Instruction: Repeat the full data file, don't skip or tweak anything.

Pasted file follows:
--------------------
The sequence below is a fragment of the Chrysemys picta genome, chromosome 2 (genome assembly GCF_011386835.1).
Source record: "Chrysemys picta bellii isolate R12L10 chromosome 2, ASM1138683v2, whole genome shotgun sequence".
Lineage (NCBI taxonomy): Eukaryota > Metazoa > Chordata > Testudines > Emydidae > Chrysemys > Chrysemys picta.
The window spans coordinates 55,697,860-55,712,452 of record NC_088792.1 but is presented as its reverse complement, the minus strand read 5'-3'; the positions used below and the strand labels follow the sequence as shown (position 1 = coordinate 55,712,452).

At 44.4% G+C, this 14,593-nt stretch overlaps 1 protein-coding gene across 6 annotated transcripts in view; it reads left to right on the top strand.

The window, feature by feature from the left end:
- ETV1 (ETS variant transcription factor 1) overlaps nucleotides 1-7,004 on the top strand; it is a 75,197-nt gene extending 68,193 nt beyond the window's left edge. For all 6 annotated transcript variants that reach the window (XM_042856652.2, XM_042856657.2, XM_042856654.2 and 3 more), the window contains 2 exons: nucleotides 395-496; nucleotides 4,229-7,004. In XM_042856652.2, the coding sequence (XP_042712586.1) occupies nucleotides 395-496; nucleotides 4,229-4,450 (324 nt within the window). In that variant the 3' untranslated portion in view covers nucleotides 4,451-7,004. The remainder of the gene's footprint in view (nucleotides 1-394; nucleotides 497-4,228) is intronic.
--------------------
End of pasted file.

The sequence below is a fragment of the Chrysemys picta genome, chromosome 2 (genome assembly GCF_011386835.1).
Source record: "Chrysemys picta bellii isolate R12L10 chromosome 2, ASM1138683v2, whole genome shotgun sequence".
Lineage (NCBI taxonomy): Eukaryota > Metazoa > Chordata > Testudines > Emydidae > Chrysemys > Chrysemys picta.
The window spans coordinates 55,697,860-55,712,452 of record NC_088792.1 but is presented as its reverse complement, the minus strand read 5'-3'; the positions used below and the strand labels follow the sequence as shown (position 1 = coordinate 55,712,452).

At 44.4% G+C, this 14,593-nt stretch overlaps 1 protein-coding gene across 6 annotated transcripts in view; it reads left to right on the top strand.

The window, feature by feature from the left end:
- ETV1 (ETS variant transcription factor 1) overlaps nucleotides 1-7,004 on the top strand; it is a 75,197-nt gene extending 68,193 nt beyond the window's left edge. For all 6 annotated transcript variants that reach the window (XM_042856652.2, XM_042856657.2, XM_042856654.2 and 3 more), the window contains 2 exons: nucleotides 395-496; nucleotides 4,229-7,004. In XM_042856652.2, the coding sequence (XP_042712586.1) occupies nucleotides 395-496; nucleotides 4,229-4,450 (324 nt within the window). In that variant the 3' untranslated portion in view covers nucleotides 4,451-7,004. The remainder of the gene's footprint in view (nucleotides 1-394; nucleotides 497-4,228) is intronic.